• work in advertising, marketing, media, etc – though the quality isn’t perfect, this might be a handy tool for quick competitor reference (if you work in print)

Basic features of Mygazines include:

  1. browse – choose from 17 categories (arts & culture, home & garden, travel, etc.) And, for specific titles, try searching the sub-categories.
  2. upload – not necessary in order to browse, but helpful for sharing purposes
  3. archive – save an article, entire magazine, or bookmark (Del.icio.us, Digg, Technorati, etc.) However, there seems to be a bug with the saving option. At least, that is my user experience thus far.

When reading a story, actions you can take:

  • zoom (only once)
  • rate
  • comment
  • send/share

I’m using Mygazines.com on Firefox and the magazines pop up in a new window. Zooming is helpful, though sometimes it isn’t the best quality (even when enlarging text, it’s fuzzy). Depending on how careful users are when uploading magazines, the pages may or may not be cut off a bit (or crooked). One very smart feature is the “pages” option, which can be found on the right vertical toolbar, third icon down (specific direction for those of you, like my dear mother, who have difficulty turning on a laptop). “Pages” allows you to go straight to the articles you want to see, versus paging through the entire magazine including ads.

In reference to legality, PSFK writes that though it’s questionable, there is potential. “Mygazines could really provide a useful alternative outlet for publishers looking to reach more readers. When it’s free, your’e going to attract an audience.”

Overall, in my second day of browsing, Mygazines feels useful and fairly user-friendly. As far as the experience goes, it may greatly differ for users who are looking for visual stories (fashion/design inspiration) versus those needing a financial reference in a cut-and-dry article. But, you be the judge, as always.


It’s been a week or so since I made the jump from Blogger to WordPress and I’ve yet to give much attention to the “about me” section, or as I’ve called it, “Who I Am”. In lieu of a more professional and creative description, I’ve updated the section with one idea today.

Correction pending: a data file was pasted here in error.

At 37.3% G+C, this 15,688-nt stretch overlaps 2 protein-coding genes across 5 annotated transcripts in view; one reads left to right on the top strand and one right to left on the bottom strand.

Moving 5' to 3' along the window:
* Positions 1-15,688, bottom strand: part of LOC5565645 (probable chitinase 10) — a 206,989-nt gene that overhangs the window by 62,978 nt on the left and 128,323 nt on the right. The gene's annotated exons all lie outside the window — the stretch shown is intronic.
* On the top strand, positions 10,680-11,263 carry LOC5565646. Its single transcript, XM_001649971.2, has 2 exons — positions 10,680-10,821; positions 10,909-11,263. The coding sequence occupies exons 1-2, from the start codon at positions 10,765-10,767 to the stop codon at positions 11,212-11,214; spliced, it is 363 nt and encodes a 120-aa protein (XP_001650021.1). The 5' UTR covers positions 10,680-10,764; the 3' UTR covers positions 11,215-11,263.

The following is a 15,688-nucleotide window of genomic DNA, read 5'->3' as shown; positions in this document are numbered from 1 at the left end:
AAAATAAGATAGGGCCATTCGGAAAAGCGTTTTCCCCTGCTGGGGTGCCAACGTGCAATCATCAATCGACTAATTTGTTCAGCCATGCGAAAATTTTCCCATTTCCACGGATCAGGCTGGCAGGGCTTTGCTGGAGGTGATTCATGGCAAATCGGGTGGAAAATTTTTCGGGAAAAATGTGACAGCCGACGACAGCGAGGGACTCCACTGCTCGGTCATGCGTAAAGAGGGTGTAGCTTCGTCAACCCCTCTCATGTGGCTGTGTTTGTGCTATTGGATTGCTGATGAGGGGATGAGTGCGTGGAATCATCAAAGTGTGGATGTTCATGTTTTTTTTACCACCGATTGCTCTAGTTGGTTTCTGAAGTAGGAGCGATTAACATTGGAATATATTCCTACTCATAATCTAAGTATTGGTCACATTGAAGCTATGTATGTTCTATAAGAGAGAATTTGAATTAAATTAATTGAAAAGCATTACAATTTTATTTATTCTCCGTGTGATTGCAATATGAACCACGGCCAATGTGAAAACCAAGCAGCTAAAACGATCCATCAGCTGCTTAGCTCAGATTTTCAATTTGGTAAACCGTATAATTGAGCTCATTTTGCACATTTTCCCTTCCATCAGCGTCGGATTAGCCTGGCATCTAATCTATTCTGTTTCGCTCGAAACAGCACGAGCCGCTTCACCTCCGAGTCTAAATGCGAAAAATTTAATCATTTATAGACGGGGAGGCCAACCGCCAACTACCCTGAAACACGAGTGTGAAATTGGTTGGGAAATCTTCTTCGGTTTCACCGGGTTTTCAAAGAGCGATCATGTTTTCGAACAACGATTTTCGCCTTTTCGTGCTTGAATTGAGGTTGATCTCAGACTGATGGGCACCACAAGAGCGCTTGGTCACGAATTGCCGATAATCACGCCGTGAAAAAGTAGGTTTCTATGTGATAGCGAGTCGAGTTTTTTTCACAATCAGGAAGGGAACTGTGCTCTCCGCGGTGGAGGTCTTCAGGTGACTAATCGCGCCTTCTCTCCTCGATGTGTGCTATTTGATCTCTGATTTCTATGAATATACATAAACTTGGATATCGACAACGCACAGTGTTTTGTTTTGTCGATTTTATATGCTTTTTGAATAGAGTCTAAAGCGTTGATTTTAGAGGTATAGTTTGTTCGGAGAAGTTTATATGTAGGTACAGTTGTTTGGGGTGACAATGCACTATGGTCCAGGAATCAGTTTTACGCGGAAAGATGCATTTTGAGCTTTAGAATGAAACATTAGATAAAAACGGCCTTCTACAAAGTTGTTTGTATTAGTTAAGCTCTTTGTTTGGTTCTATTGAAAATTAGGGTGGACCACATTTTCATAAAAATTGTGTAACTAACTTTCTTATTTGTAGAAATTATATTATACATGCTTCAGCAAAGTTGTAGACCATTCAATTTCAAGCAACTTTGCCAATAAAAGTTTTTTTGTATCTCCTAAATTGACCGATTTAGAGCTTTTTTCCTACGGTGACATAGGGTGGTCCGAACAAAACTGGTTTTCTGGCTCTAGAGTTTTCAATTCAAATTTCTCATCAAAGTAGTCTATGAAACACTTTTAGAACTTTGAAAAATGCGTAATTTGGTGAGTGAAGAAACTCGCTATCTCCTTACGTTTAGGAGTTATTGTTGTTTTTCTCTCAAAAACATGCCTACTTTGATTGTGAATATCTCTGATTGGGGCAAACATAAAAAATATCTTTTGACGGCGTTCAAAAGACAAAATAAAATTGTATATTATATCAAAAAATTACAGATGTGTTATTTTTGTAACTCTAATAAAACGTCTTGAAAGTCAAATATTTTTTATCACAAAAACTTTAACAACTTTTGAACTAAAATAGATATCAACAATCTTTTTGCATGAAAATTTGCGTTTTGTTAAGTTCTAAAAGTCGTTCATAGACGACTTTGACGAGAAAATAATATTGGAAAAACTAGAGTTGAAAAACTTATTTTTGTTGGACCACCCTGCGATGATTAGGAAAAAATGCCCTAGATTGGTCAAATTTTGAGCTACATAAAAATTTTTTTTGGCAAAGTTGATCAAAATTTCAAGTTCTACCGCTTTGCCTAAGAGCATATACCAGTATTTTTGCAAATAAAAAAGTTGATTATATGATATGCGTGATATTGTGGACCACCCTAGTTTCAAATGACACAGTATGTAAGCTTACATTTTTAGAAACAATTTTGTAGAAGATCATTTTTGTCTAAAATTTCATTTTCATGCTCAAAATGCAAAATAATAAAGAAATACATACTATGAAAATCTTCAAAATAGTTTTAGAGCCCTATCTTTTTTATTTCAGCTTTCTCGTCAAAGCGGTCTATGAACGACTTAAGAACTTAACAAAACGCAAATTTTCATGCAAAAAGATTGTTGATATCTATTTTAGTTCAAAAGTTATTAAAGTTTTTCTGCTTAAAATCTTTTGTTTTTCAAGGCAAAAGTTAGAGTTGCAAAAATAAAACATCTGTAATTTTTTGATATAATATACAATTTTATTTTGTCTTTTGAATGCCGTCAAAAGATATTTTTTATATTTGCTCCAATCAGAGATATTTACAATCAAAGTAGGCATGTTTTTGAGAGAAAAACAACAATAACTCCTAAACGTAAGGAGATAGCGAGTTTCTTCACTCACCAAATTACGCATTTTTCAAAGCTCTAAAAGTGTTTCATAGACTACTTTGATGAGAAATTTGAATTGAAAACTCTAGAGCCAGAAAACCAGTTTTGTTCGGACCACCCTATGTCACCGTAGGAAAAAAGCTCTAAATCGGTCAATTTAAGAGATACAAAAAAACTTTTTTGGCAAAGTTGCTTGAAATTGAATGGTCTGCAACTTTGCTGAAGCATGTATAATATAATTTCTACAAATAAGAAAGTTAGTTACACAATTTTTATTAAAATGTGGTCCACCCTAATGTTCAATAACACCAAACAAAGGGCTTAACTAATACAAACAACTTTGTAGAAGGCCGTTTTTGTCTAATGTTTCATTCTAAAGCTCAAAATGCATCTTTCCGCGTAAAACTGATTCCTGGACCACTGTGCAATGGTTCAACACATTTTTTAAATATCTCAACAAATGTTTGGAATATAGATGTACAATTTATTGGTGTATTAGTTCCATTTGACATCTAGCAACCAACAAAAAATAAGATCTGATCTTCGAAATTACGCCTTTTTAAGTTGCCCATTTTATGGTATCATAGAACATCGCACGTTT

That idea is about showing my consumption love for White Castle. Despite my penchant for the not-too-greasy and dainty burgers, I’d never visited White Castle’s website. Currently there are some nice features on the main site: a game promotion, a new product (scrapbook), and an interactive game/conversation.

The scrapbook, appropriately titled By the Sackful, is a recipe book commemorating 85 years of Slyder greatness. Find Craver stories (Cravers = fans), vintage photos, in addition to a variety of recipes. Not only was I surprised to learn that White Castle has such longevity, but they also are socially and community minded. All proceeds for By the Sackful will go towards the non-profit, Turkeys 4 America. Turkeys 4 America provides turkeys to families in need during the holidays. At $9.95 a book, you can afford to buy one for you and one for your friend. I have no idea how much a 15-lb turkey costs, but $20 sounds like it would cover one bird.

wc-cookbook_250.jpgI like being pleasantly surprised by a brand or product. Especially if this brand/product is already a part of my life, I enjoy the new little piece of information I discover.

I’m not a designer but I like looking at design stuff. The Minneapolis design firm Capsule has produced Design Matters/Logos 01, aimed to show the logo-making (right terminology? doubt it) step-by-step. This includes strategy and research for you plannerly types (ahem, see photo). (see Cool Hunting and Amazon.com)